The word “TV” has two very different meanings that video publishers should take care not to confuse with one another—the device vs. the programming.
Much of the debate over “cord cutting” and “over-the-top” distribution is concerned with the latter. But the former – the device – remains an important and critical component of any video application strategy.
Yet with all the current focus on mobile and tablet apps, the potential for TV apps is too often an afterthought. Now, I’m all for supporting mobile apps. ComScore studies show roughly 60% of digital media consumption takes place by way of mobile, with the majority of that coming by way of mobile applications.
But ComScore also points out two things that should be of concern to anyone who focuses exclusively on mobile apps:
- While at least one-third of smartphone owners download at least one app a month, more than two thirds don’t download any apps a month. Zero.
- Almost all of the popular downloaded apps (and the vast majority of the ones contributing to the usage figures mentioned above) are not video apps. Only Netflix and YouTube appear in the list of the Top 25 Most Popular Mobile Apps in America.
So while mobile and tablet apps are not only new and sexy, but also necessary, they should not be the only focus of any video publisher. Just consider all the activity taking place in just the last month around OTT opportunities.
AT&T and the Chernin Group recently teamed up to invest some $500 million in both on-demand and streaming video services. It’s notable not only for the quantity of the money involved, but the respective competencies of the partners. Chernin is a content company that brings its majority stake in VOD service Crunchyroll to the table, while AT&T represents the distribution end through it’s nationwide mobile and broadband network.
Another content provider and network carrier also recently joined forces in the form of A&E and Dish Network, under which A&E is adding OTT streaming rights to its content deal with Dish. This includes all A&E Channels – like History, Lifetime, and so on – across all Internet connected devices (and not just TVs).
Even the set-top box makers—the “top” in “over-the-top” delivery method that we’re discussing here—are getting in the digital game. Arris is adding an app store for third-part content providers called “Arris Market” designed to mix OTT content with live video as another “channel” of sorts. In an interesting twist, the engine behind this service, a startup called Wurl, displays the programming information of multiple apps in aggregate, so users can browse by subject or title across all possible entertainment options rather than deep diving into each individually.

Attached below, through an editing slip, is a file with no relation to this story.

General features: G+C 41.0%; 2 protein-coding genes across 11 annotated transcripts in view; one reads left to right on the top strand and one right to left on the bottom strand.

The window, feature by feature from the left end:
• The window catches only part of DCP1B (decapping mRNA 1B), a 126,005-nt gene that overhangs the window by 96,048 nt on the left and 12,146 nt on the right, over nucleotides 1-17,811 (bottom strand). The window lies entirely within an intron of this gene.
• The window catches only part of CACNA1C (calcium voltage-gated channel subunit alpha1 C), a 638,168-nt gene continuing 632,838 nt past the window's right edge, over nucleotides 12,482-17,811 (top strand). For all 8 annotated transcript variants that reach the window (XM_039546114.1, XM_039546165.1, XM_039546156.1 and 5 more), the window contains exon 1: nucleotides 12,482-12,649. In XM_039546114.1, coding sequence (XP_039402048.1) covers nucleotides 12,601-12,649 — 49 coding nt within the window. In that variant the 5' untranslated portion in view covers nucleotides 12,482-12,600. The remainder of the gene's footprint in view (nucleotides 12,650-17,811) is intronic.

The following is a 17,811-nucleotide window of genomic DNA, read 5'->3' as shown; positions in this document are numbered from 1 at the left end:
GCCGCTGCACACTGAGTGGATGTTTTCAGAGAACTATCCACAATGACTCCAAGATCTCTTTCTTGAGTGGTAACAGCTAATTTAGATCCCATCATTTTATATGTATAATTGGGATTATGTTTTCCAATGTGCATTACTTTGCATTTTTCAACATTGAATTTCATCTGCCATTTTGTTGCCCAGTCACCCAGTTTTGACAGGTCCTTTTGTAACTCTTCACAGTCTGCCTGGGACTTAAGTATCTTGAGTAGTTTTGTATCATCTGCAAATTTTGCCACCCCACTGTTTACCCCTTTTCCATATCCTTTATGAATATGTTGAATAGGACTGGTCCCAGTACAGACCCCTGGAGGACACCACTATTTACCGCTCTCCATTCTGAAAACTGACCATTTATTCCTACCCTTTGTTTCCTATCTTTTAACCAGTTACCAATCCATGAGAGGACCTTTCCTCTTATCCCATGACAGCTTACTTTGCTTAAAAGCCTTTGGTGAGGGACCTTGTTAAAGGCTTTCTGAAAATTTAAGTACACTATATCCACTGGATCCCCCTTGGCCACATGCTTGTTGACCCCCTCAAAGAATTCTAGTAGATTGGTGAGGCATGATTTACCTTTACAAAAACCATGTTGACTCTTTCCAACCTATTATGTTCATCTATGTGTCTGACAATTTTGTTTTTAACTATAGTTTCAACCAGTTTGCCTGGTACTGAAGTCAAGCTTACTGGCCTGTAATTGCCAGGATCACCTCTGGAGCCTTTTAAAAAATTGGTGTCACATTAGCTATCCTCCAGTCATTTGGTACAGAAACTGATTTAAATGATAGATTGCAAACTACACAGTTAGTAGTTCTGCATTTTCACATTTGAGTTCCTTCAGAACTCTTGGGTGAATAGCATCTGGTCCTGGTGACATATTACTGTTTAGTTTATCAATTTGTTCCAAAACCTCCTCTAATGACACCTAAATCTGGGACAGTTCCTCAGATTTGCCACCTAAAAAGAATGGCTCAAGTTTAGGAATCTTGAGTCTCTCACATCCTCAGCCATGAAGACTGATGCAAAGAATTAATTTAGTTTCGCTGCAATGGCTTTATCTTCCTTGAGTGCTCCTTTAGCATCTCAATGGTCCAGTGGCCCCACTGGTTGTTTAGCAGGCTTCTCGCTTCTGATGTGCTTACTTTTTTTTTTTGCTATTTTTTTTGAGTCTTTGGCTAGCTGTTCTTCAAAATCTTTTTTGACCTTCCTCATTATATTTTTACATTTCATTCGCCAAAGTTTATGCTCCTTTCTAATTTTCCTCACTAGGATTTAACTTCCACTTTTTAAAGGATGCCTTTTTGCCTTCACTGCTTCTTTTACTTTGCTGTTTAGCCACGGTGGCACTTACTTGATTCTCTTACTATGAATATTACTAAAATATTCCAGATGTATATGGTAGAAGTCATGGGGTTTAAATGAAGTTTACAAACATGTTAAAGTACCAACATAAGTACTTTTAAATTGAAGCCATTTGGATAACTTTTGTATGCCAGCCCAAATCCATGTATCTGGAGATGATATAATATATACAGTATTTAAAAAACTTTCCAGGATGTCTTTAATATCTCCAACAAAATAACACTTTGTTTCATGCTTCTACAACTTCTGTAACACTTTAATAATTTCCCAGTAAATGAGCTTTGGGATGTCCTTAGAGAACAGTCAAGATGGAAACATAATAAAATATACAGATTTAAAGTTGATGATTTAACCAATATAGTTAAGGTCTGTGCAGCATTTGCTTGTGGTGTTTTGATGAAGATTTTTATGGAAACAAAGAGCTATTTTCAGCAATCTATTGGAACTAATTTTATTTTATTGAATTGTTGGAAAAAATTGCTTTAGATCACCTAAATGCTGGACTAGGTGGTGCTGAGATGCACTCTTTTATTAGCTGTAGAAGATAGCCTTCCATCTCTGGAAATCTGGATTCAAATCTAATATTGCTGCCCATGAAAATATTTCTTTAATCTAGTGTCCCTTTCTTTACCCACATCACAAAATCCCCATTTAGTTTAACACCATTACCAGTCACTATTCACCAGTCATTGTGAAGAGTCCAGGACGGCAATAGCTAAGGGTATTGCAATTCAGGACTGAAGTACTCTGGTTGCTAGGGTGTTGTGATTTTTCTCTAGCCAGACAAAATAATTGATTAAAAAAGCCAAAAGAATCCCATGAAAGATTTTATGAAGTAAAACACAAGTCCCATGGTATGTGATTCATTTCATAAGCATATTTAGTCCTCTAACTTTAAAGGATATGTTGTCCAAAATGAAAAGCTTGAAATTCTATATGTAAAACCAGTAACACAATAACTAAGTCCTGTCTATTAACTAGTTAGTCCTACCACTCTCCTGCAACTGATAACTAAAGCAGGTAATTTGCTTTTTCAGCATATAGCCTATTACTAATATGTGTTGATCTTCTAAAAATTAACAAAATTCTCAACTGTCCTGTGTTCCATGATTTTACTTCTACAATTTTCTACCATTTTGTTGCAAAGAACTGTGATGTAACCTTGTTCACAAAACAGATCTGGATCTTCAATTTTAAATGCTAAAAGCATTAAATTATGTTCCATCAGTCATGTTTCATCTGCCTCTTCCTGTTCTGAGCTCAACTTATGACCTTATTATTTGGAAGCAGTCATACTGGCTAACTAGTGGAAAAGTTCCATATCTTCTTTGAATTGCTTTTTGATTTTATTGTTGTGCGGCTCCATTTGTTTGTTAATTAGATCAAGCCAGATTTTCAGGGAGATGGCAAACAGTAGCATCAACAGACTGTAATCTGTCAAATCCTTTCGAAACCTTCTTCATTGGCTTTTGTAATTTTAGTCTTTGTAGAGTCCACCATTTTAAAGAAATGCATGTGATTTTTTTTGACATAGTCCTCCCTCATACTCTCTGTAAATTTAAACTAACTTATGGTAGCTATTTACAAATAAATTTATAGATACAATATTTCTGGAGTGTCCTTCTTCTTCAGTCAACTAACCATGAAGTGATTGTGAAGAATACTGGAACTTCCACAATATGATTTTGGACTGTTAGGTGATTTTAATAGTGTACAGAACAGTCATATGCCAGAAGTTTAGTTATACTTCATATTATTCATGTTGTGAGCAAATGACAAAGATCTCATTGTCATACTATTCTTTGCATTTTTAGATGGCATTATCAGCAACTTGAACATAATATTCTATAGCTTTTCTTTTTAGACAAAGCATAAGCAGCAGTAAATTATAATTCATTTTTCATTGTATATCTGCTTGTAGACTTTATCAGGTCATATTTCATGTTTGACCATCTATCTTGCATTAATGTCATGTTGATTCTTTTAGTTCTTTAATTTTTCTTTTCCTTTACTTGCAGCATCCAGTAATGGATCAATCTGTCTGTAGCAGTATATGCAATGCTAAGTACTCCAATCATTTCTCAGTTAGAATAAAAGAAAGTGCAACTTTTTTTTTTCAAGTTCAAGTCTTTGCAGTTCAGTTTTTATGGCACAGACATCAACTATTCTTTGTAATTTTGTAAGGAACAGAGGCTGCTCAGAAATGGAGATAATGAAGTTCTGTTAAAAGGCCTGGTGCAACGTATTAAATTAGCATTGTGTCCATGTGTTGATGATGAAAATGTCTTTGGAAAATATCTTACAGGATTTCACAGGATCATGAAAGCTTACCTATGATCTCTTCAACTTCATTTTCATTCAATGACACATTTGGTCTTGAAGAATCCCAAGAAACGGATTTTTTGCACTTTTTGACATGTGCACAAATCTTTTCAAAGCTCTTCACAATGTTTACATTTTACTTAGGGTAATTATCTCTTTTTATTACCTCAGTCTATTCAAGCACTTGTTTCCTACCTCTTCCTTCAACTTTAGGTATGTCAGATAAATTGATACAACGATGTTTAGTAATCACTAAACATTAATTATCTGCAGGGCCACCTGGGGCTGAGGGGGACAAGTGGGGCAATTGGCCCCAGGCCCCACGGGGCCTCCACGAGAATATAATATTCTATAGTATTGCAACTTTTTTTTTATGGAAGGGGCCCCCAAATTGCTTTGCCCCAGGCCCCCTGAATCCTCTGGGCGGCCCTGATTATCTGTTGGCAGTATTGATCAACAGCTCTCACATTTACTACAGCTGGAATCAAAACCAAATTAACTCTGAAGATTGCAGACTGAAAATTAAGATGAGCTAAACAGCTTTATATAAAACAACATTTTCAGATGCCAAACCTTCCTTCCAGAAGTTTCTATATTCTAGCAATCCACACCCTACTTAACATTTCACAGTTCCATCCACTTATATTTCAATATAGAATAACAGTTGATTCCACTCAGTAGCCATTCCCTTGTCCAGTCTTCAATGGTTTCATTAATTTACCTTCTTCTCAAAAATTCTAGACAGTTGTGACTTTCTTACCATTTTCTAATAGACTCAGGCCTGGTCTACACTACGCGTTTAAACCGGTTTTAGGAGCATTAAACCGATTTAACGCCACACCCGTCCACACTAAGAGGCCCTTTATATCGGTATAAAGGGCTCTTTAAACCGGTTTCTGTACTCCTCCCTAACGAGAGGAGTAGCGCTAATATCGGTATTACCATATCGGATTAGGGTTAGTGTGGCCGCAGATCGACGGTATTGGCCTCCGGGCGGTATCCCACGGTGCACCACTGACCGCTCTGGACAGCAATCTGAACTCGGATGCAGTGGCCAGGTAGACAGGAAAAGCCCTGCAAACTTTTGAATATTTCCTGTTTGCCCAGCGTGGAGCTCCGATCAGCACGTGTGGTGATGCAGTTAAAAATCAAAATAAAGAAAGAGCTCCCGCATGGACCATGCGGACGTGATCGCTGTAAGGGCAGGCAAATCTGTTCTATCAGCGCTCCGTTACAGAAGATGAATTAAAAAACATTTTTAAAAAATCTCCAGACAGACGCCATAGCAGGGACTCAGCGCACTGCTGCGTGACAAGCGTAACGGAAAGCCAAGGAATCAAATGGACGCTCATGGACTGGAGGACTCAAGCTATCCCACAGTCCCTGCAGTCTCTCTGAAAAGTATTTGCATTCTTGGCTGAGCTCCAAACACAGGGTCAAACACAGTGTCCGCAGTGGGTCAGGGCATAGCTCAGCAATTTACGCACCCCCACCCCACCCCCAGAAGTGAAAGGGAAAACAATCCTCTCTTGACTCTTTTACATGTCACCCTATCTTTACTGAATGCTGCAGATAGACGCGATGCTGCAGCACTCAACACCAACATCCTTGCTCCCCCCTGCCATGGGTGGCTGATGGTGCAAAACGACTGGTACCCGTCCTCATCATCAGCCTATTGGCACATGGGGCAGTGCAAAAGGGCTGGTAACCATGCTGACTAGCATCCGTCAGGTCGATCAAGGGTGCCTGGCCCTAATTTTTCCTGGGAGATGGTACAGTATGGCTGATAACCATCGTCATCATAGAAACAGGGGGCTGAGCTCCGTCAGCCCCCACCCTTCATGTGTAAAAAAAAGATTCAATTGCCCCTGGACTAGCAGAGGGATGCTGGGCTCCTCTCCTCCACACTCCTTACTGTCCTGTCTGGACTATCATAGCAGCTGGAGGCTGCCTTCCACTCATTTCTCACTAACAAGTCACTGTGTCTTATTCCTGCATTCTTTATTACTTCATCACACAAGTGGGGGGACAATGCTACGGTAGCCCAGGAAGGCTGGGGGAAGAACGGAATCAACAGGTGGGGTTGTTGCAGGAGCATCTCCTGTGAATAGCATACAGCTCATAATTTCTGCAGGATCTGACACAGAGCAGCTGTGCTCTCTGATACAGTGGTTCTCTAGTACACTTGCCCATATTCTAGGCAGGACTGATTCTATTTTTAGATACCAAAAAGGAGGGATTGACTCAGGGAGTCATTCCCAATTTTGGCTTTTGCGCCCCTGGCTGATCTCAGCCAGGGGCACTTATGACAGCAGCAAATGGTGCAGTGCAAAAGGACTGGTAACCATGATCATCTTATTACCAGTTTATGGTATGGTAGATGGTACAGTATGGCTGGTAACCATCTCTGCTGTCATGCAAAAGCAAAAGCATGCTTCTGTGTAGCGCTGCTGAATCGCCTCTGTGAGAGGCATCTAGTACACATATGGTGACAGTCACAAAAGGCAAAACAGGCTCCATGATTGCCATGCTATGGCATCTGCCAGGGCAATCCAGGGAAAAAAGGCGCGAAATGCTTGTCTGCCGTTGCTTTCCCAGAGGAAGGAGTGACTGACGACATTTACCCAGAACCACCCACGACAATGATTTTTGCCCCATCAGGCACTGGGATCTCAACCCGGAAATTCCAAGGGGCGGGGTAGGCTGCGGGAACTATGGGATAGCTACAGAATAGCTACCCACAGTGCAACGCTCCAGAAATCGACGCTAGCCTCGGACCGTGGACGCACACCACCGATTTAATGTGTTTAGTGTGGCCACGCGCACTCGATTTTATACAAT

What’s driving all these deals and investment? Well, we are, through increased usage of OTT services.
According to Strategy Analytics, the market for OTT video in North America will increase 21% this year to $10.7 billion, and revenue will double 2013 levels to $18 billion by 2019. The average broadband user will spend $29 on OTT services this year, up 18% over last year, and will spend up to $44 by 2019.
Even the leaders in the mobile music market are turning their attention to the TV. Streaming music service Spotify, which has amassed some 10 million subscribers worldwide primarily through it’s mobile phone app, just launched its first smart TV app through a deal with Phillips. Not only can Spotify subscribers play their music through the TV, but they can use their phones as the remote for doing so.
If even music services are interested in the TV, it’s only natural for video app providers to be there as well. After all, it has a high-definitions screen that’s only growing in size and connectivity – all things that have historically led to a pleasurable viewing experience.
The problem, if you can call it that, is that the perception of TV the device is still mixed with that of TV the business model. One is getter more advanced by the day, while the other struggles for relevance. But some day soon, we’ll all view our TVs as differently as we view our mobile phones today. Mobile phones were once thought of as a device to make phone calls. The iPhone and the advent of the app ecosystem changed that forever.
The video economy revolution that began on web browsers and evolved to mobile/tablet devices will soon come full circle back to the original device that got us all hooked on moving picture programming in the first place—the TV.
Frank Sinton is the Founder and CEO of Beachfront Media, a video technology company that enables the distribution and monetization of video across all screens. Beachfront’s Builder platform enables any YouTube channel to create & monetize an App for iPhone, iPad, Android, and Connected TV. For More information, you can visit BeachfrontBuilder.com or follow along on Twitter at @beachfrontmedia or @fsinton.